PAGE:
Helena-West Helena’s Water Crisis: A Sweltering Struggle for Clean Water

Helena-West Helena's Water Crisis: A Sweltering Struggle for Clean Water

Helena-West Helena’s Water Crisis: A Sweltering Struggle for Clean Water:

Helena-West Helena residents have endured a three-week water crisis in the east central Arkansas summer heat. Since June, this small town 70 miles south of Memphis has been without clean water. The situation is worsening as temperatures rise into the 90s and are expected to reach 98 degrees this week.

Helena-West Helena, described by Mark Twain as “one of the prettiest situations on the Mississippi,” has 9,000 residents. The ongoing boil water alert has forced them to use bottled water for bathing, cooking, and hydration.

The town’s 60-year-old pipes are the problem. Mayor Christopher Franklin says these old pipes are bursting in various parts of the city, worsening the situation. On June 25, a main water line broke, causing the city’s computer operating system to fail automatically. The predominantly Black community went 20 hours without water in 97-degree heat.

By June 30, the city issued a boil water alert during a 100-degree heatwave. The alert remains due to ongoing infrastructure leaks.

City officials told that repairing the outdated piping system would cost $1 million to $10 million. Governor Sarah Huckabee Sanders loaned Helena-West Helena $100,000 to fix primary water system leaks. Franklin and his chief of staff, James Valley, say this amount is insufficient to solve the problem. Although water service was partially restored, pressure remains low and new leaks keep appearing throughout the system.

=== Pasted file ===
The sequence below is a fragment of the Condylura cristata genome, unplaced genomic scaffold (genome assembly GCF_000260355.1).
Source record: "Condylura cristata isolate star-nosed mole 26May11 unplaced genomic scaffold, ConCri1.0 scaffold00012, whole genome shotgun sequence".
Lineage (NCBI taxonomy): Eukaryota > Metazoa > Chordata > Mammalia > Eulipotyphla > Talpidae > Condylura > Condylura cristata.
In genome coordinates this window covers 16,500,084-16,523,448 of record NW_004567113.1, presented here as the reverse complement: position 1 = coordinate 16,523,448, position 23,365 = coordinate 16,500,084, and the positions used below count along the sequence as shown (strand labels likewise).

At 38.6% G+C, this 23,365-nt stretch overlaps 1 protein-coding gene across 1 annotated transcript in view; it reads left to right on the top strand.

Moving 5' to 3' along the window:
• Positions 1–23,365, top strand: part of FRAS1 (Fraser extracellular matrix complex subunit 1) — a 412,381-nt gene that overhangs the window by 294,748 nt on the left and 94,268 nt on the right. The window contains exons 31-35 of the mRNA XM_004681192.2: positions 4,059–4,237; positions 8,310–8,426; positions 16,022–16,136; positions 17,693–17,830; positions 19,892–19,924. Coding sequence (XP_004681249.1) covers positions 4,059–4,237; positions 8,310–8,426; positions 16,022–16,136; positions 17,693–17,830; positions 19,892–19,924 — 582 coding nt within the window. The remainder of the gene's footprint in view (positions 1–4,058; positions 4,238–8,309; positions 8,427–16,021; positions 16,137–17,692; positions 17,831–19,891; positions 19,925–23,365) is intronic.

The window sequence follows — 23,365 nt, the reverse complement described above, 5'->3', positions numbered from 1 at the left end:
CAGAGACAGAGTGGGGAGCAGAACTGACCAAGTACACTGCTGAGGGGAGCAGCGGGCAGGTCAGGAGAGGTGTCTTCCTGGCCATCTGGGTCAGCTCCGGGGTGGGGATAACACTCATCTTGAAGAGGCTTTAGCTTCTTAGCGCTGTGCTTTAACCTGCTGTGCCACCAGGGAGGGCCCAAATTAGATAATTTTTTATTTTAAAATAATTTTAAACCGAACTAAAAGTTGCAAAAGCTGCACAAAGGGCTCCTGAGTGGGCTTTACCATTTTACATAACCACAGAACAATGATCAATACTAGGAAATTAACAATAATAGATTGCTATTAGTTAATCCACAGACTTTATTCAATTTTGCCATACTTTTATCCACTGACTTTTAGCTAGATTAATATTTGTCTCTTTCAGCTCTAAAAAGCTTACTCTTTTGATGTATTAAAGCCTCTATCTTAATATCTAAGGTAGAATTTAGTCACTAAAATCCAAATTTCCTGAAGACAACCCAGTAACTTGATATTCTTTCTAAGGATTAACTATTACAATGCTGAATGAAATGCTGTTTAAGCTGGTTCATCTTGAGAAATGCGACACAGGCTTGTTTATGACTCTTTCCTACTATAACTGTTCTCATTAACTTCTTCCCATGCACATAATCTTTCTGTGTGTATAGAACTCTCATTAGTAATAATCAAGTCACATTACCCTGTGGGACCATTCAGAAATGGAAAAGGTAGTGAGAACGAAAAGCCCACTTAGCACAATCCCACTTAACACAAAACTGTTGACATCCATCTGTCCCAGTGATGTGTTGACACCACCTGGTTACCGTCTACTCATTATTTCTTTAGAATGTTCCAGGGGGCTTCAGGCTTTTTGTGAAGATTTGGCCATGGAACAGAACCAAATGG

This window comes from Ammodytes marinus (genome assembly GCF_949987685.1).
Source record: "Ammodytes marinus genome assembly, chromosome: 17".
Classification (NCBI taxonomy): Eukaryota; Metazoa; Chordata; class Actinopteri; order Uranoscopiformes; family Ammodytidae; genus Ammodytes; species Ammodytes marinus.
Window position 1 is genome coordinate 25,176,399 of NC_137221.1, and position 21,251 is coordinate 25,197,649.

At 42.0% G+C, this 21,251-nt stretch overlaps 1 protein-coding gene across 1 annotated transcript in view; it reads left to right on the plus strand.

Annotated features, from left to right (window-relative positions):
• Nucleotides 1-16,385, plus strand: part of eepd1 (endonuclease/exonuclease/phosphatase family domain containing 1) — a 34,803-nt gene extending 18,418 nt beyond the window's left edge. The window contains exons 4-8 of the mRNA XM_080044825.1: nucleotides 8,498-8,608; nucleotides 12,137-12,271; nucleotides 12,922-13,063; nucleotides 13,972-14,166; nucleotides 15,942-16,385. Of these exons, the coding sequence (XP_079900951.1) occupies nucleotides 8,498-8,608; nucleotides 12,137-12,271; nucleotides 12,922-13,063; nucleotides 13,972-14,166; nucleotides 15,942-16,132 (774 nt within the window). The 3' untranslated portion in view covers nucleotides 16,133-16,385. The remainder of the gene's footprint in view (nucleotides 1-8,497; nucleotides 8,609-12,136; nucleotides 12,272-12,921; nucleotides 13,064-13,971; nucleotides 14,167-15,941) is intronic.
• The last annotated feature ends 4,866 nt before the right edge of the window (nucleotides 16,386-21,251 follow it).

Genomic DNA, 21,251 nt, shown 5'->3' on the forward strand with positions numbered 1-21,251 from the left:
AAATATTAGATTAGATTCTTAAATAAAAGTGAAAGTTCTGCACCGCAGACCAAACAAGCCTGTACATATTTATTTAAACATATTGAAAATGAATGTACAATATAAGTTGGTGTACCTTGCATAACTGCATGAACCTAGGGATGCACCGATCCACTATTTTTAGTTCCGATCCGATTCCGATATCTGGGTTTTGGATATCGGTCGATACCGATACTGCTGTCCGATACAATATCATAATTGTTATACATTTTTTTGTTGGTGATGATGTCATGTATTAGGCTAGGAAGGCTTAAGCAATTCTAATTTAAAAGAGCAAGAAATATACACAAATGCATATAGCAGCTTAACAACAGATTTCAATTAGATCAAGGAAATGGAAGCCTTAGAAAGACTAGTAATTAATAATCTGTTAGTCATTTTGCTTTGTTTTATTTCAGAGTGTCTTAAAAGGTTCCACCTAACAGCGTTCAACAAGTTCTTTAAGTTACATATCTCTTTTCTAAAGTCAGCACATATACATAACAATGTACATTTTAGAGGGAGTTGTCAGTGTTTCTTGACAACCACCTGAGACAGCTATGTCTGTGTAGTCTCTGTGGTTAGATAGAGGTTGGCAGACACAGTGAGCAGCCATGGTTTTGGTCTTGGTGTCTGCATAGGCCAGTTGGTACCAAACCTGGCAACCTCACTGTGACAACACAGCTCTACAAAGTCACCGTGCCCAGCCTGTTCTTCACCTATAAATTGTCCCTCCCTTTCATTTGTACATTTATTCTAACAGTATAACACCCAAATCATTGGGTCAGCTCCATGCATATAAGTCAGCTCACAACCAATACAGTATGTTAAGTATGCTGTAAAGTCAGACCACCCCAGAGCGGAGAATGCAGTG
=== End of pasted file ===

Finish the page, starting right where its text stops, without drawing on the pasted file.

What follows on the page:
Since becoming mayor in January, Helena-West Helena native Franklin has tirelessly advocated for aid. He told that his requests for state and federal assistance have been unsuccessful. Franklin believes the town’s majority Black population is to blame.

“In America, where people have the right to good, quality drinking water, the federal government should be running aid,” he fumed. We’re not rushed. So why? We’re Black. Our vote is the only urgency. That’s happening here. What’s left to think?”

Helena-West Helena's Water Crisis: A Sweltering Struggle for Clean Water

Over 30 years in Helena-West Helena, Zenovia Martin-Smith called the situation “ridiculous.” She stressed the impact of not having water for cooking, showering, or drinking and lamented the perception that the town’s predominantly Black population would delay fixing the problem. “Shoot, it’s already been three weeks,” she said.

Governor Huckabee Sanders called on the Arkansas National Guard to provide potable water for Helena-West Helena residents, but the state loan is insufficient to address the underlying issues. The town’s water infrastructure needs major upgrades.

The prolonged Helena-West Helena water crisis highlights the need for infrastructure investment in marginalized communities and equitable access to essential resources. This small town’s residents endure the heat without knowing when their water supply will be restored.

As the situation unfolds, it is crucial to recognize the importance of responding quickly and aiding affected communities. The plight of Helena-West Helena should inspire infrastructure upgrades, especially in neglected areas. We can ensure that no community, regardless of race or socioeconomic status, is left without basic necessities, especially during extreme weather.

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